Acts of random kindness are hard to come by in this busy, difficult world, but when someone does compliment you, or offers to help you with your luggage, or offers you their seat, or otherwise acknowledges that you too are a person struggling to make it through the day, well, it can improve your mood quite a bit. So it's all the more touching, then, when a person really goes out of their way to do something nice for a stranger, as was the case with one Trader Joe's cashier who gave a single mother flowers and almost made her (and me!) cry.
Redditor saviour__self shared a story on the TwoXChromosomes subreddit on Wednesday about shopping at a local Trader Joe's and revealing to the cashier that she was a single mother. "I was saying how surprised I was at getting out of the grocery store spending only $40, and I mentioned it’s just me and the kids," she wrote. "I thanked her and walked out." To her surprise, the cashier caught her outside the store and presented her with a thoughtful gift. "She ran outside with a bouquet of purple roses and asked 'you are a single mom right?' I told her yes. 'Here, these are for you.'"
Here's the full post:
Respondents on Reddit were understandably moved by the cashier's kindness, and likewise cheered the OP on for surviving single momhood with grace. "You are an amazing person and you deserve flowers every day for the massive amount of work you are juggling! Women like you are my heroes," one poster wrote. Another added, "Being a single parent is hard work, I wish we gave them the props they need. I’m not a single parent and it’s still hard! I’m so glad someone made you feel worthy!"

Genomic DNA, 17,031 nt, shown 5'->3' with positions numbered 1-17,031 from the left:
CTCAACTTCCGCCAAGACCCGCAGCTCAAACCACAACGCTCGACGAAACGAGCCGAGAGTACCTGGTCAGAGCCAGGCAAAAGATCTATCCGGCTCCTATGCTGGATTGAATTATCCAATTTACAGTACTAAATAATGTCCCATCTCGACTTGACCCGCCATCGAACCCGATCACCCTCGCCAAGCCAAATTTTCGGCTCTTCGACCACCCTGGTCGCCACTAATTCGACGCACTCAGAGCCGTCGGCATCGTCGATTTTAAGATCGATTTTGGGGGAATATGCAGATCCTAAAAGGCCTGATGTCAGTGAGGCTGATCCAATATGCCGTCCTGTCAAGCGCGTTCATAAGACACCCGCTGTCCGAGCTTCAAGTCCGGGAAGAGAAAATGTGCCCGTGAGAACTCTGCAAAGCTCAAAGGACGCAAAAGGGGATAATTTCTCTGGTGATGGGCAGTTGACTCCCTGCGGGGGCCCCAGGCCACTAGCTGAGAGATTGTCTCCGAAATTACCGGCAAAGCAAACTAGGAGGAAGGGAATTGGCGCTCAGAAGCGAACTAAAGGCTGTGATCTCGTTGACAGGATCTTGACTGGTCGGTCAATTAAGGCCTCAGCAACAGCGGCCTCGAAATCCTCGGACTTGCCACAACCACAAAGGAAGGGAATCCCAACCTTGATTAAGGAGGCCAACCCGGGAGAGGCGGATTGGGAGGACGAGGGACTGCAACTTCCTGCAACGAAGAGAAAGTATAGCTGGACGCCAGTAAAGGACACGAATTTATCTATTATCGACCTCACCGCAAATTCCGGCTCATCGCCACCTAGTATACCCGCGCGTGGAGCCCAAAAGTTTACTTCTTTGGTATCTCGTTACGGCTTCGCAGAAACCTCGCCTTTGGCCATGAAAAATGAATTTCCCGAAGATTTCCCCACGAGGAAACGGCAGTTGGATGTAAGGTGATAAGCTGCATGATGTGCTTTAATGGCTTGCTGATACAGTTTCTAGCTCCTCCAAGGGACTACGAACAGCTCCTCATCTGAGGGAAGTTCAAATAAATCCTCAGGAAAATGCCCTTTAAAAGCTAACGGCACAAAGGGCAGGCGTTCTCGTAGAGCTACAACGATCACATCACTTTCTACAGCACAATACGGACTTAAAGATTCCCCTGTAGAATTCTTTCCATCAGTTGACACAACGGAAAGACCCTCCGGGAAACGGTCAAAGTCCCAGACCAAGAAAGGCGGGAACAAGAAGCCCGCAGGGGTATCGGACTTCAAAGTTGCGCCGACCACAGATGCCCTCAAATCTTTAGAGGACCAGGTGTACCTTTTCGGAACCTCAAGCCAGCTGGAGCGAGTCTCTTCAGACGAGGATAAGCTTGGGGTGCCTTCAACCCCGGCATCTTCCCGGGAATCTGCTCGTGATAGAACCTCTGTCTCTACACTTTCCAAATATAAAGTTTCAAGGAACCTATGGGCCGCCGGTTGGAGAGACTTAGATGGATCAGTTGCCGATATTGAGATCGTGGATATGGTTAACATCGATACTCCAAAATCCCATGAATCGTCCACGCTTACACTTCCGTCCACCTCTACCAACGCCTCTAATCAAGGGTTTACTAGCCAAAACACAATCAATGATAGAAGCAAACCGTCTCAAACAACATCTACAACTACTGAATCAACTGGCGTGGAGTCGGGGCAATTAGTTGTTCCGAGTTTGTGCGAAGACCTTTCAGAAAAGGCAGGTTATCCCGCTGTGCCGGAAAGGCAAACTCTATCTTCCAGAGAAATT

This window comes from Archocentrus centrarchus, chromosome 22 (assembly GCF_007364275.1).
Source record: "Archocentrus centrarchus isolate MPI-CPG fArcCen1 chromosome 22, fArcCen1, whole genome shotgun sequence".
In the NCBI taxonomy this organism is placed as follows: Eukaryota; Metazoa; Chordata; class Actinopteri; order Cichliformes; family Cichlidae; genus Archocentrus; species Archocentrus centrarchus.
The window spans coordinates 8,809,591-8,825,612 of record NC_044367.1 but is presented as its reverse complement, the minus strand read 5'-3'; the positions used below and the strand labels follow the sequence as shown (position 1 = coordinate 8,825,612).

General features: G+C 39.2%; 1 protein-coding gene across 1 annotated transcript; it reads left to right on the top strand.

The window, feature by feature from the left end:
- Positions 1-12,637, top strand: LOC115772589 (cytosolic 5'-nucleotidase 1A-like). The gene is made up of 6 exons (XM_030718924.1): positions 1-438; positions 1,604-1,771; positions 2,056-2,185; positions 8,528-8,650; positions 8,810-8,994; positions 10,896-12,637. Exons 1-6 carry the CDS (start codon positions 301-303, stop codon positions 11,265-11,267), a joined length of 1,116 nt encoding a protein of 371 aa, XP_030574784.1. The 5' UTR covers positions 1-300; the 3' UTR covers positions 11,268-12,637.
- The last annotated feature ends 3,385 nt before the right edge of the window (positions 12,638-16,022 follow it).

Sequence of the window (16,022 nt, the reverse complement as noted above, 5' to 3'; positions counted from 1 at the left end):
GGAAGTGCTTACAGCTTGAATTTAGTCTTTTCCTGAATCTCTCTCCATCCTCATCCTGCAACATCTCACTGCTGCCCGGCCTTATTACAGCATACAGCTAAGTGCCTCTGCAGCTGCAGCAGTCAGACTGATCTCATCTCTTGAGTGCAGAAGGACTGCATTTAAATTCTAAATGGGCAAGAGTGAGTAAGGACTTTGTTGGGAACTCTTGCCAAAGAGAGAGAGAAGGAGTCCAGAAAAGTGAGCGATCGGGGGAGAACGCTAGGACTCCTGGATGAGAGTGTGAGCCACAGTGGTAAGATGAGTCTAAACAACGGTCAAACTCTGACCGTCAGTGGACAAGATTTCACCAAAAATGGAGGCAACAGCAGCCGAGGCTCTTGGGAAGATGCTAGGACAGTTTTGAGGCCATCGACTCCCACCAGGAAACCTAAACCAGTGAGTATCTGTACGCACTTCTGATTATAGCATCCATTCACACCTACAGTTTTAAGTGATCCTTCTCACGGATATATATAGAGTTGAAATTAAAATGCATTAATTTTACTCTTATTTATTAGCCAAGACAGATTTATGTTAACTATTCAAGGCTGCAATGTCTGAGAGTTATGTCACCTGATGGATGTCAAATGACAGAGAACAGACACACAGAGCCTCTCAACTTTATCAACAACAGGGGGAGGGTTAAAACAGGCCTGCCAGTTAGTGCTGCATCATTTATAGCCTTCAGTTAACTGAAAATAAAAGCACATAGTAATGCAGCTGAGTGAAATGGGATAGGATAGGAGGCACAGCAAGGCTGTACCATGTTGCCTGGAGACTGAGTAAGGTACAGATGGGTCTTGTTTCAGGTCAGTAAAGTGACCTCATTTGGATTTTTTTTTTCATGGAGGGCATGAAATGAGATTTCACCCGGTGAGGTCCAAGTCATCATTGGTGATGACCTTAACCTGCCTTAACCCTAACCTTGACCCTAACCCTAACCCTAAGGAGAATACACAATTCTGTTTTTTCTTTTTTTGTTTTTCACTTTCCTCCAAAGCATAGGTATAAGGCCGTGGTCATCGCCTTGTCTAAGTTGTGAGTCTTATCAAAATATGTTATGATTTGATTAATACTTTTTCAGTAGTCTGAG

Others noted they, too, had experienced random kindness from Trader Joe's employees, speculating it had something to do with the store's ethos and hiring practices:
A few posters familiar with Trader Joe's employee policies noted that while being kind to customers isn't mandated, it's certainly a plus. "Having been a manager at Trader Joe's, I can tell you this is encouraged," one poster wrote. "Trader Joe's does very little advertising so they rely heavily on word of mouth ... things like this are why trader Joe's continues to expand."
A former employee who worked at Trader Joe's from 2008 to 2011 told me that being kind to customers wasn't explicitly spelled out anywhere, but was a byproduct of the company's stringent hiring practices. "I actually think that people at [Trader Joe's] just cross the line of basic human decency," he said. "But we're so conditioned to terrible customer service at every other store that it seems revelatory." He added, "TJ's also understands that food actually doesn't cost that much, so giving people things for free is worth way more in goodwill than it is financially."
Whether or not the flowers were an altruistic effort specific to Trader Joe's, or just a moment of compassion on the part of the cashier, it's always heartening to see someone going out of their way to do something nice for somebody else. Kindness is catching, both because it reminds you how good it feels when someone does something nice for you, and also it reminds you how good it feels to do something for another person. Kindness, in fact, may be the key to happiness, and when you start doing kind things for other people, you're more likely to keep doing them, which ultimately creates a virtuous cycle that may or may not encourage people to pay it forward. Then those people experience increased happiness, and so on, so on, until everybody's happy and we all get free flowers at the grocery store.